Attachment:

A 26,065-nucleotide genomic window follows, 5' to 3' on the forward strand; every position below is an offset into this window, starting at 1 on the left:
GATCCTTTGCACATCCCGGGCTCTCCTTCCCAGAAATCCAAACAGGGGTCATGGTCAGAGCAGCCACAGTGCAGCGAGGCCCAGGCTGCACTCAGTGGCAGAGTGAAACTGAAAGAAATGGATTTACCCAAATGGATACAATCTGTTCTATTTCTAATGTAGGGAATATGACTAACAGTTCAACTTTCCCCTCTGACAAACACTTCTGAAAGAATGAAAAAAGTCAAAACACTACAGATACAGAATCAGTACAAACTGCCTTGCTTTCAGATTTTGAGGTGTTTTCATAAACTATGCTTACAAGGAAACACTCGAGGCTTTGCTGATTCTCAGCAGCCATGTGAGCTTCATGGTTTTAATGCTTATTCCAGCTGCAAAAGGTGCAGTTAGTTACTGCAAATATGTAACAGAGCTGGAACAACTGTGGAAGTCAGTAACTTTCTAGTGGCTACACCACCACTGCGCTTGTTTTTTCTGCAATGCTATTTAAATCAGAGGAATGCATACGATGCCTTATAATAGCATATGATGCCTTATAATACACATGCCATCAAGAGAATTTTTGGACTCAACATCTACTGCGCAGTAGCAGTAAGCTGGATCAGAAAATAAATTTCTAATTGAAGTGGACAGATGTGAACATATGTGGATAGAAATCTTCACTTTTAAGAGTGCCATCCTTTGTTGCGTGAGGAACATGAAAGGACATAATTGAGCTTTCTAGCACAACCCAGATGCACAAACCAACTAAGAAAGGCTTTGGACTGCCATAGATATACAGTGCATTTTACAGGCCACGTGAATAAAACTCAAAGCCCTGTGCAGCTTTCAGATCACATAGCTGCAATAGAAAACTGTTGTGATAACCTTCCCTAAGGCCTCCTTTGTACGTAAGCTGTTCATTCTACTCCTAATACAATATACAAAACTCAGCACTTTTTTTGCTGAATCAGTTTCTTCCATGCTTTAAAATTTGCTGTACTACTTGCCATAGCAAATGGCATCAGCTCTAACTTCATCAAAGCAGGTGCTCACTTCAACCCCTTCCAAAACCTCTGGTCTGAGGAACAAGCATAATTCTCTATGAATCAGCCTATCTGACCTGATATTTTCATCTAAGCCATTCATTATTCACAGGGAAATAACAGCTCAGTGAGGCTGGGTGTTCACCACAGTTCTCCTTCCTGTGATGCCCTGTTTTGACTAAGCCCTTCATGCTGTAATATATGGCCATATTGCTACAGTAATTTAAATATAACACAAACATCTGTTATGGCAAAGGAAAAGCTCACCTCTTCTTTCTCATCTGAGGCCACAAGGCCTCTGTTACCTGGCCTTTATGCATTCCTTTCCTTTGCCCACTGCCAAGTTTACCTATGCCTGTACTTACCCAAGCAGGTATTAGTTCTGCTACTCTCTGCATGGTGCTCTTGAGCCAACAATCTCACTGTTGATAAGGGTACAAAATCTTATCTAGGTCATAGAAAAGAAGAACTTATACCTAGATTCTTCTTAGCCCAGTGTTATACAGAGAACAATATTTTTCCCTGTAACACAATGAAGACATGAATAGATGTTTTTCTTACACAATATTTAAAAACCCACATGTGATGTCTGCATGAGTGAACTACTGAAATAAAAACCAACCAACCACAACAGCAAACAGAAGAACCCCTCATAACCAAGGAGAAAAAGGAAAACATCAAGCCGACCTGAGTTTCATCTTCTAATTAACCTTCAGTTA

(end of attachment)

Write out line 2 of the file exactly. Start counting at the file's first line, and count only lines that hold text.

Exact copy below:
GATCCTTTGCACATCCCGGGCTCTCCTTCCCAGAAATCCAAACAGGGGTCATGGTCAGAGCAGCCACAGTGCAGCGAGGCCCAGGCTGCACTCAGTGGCAGAGTGAAACTGAAAGAAATGGATTTACCCAAATGGATACAATCTGTTCTATTTCTAATGTAGGGAATATGACTAACAGTTCAACTTTCCCCTCTGACAAACACTTCTGAAAGAATGAAAAAAGTCAAAACACTACAGATACAGAATCAGTACAAACTGCCTTGCTTTCAGATTTTGAGGTGTTTTCATAAACTATGCTTACAAGGAAACACTCGAGGCTTTGCTGATTCTCAGCAGCCATGTGAGCTTCATGGTTTTAATGCTTATTCCAGCTGCAAAAGGTGCAGTTAGTTACTGCAAATATGTAACAGAGCTGGAACAACTGTGGAAGTCAGTAACTTTCTAGTGGCTACACCACCACTGCGCTTGTTTTTTCTGCAATGCTATTTAAATCAGAGGAATGCATACGATGCCTTATAATAGCATATGATGCCTTATAATACACATGCCATCAAGAGAATTTTTGGACTCAACATCTACTGCGCAGTAGCAGTAAGCTGGATCAGAAAATAAATTTCTAATTGAAGTGGACAGATGTGAACATATGTGGATAGAAATCTTCACTTTTAAGAGTGCCATCCTTTGTTGCGTGAGGAACATGAAAGGACATAATTGAGCTTTCTAGCACAACCCAGATGCACAAACCAACTAAGAAAGGCTTTGGACTGCCATAGATATACAGTGCATTTTACAGGCCACGTGAATAAAACTCAAAGCCCTGTGCAGCTTTCAGATCACATAGCTGCAATAGAAAACTGTTGTGATAACCTTCCCTAAGGCCTCCTTTGTACGTAAGCTGTTCATTCTACTCCTAATACAATATACAAAACTCAGCACTTTTTTTGCTGAATCAGTTTCTTCCATGCTTTAAAATTTGCTGTACTACTTGCCATAGCAAATGGCATCAGCTCTAACTTCATCAAAGCAGGTGCTCACTTCAACCCCTTCCAAAACCTCTGGTCTGAGGAACAAGCATAATTCTCTATGAATCAGCCTATCTGACCTGATATTTTCATCTAAGCCATTCATTATTCACAGGGAAATAACAGCTCAGTGAGGCTGGGTGTTCACCACAGTTCTCCTTCCTGTGATGCCCTGTTTTGACTAAGCCCTTCATGCTGTAATATATGGCCATATTGCTACAGTAATTTAAATATAACACAAACATCTGTTATGGCAAAGGAAAAGCTCACCTCTTCTTTCTCATCTGAGGCCACAAGGCCTCTGTTACCTGGCCTTTATGCATTCCTTTCCTTTGCCCACTGCCAAGTTTACCTATGCCTGTACTTACCCAAGCAGGTATTAGTTCTGCTACTCTCTGCATGGTGCTCTTGAGCCAACAATCTCACTGTTGATAAGGGTACAAAATCTTATCTAGGTCATAGAAAAGAAGAACTTATACCTAGATTCTTCTTAGCCCAGTGTTATACAGAGAACAATATTTTTCCCTGTAACACAATGAAGACATGAATAGATGTTTTTCTTACACAATATTTAAAAACCCACATGTGATGTCTGCATGAGTGAACTACTGAAATAAAAACCAACCAACCACAACAGCAAACAGAAGAACCCCTCATAACCAAGGAGAAAAAGGAAAACATCAAGCCGACCTGAGTTTCATCTTCTAATTAACCTTCAGTTA